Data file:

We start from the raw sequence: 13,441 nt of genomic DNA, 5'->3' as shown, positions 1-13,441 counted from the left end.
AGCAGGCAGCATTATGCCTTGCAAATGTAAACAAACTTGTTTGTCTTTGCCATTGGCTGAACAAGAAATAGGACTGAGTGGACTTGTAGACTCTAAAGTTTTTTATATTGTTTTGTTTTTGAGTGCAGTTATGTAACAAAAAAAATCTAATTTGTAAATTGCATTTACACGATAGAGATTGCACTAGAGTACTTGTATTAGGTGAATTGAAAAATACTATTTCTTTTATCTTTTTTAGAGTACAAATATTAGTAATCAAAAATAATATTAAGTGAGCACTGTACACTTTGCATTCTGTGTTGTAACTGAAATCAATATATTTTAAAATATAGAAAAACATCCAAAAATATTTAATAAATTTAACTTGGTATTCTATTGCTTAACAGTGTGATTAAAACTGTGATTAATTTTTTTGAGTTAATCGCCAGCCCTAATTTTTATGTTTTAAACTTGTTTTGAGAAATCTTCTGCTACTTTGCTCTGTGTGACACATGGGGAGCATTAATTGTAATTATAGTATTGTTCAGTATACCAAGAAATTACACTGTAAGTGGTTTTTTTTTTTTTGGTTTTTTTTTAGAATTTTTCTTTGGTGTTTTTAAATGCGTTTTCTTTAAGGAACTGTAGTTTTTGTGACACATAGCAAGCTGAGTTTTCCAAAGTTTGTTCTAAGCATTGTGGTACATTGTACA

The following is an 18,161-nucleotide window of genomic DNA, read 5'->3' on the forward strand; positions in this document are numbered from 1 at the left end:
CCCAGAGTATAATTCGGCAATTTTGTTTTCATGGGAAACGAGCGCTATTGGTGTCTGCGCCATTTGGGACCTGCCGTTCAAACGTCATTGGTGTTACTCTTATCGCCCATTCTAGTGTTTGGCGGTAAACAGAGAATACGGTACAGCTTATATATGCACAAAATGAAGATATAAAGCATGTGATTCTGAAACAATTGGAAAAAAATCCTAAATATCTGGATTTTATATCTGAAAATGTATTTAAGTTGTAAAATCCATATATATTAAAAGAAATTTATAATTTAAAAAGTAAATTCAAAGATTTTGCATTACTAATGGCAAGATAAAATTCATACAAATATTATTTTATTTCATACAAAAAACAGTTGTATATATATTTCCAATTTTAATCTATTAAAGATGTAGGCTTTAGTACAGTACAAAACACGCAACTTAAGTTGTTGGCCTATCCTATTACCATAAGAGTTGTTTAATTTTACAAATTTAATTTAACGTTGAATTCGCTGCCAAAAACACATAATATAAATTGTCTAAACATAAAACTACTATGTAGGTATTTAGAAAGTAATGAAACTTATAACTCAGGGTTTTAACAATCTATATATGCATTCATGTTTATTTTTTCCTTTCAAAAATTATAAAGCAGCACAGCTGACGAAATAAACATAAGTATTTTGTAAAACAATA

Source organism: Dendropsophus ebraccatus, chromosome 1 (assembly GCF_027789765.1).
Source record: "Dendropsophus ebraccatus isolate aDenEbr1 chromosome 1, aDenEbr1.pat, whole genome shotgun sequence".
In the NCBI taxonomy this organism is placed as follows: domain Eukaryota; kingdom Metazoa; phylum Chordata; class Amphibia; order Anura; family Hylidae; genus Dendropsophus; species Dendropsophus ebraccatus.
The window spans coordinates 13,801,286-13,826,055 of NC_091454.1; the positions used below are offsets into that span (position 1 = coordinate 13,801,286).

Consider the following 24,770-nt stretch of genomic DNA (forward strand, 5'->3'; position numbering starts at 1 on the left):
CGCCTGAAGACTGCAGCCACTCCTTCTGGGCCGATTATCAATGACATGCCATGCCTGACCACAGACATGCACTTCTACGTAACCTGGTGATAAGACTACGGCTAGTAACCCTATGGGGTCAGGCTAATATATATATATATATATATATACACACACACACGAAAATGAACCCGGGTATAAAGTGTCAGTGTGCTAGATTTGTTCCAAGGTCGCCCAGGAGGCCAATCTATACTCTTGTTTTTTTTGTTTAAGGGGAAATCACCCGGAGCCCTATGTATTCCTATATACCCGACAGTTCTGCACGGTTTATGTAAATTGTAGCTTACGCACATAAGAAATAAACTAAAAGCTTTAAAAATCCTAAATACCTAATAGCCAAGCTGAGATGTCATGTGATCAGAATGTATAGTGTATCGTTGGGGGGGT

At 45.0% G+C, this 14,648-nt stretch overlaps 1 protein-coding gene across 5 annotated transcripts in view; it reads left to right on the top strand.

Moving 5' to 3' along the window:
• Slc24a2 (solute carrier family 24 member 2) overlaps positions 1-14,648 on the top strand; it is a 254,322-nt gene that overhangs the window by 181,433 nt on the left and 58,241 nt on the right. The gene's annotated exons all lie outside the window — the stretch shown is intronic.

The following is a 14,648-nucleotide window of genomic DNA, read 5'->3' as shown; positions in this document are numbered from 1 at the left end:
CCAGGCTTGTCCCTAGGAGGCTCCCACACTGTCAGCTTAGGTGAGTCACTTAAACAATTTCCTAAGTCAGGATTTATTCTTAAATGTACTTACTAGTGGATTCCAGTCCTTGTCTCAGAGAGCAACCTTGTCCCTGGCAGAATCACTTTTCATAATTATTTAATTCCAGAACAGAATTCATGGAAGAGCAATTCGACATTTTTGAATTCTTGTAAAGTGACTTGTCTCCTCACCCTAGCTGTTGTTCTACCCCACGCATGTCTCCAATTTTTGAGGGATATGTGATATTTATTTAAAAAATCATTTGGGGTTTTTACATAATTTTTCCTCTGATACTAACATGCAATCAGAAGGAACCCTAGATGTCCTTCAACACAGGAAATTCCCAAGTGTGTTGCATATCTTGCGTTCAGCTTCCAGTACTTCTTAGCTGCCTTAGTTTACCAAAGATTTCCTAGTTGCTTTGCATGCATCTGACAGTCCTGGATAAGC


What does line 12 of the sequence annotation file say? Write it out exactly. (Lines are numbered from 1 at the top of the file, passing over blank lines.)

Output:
Moving 5' to 3' along the window: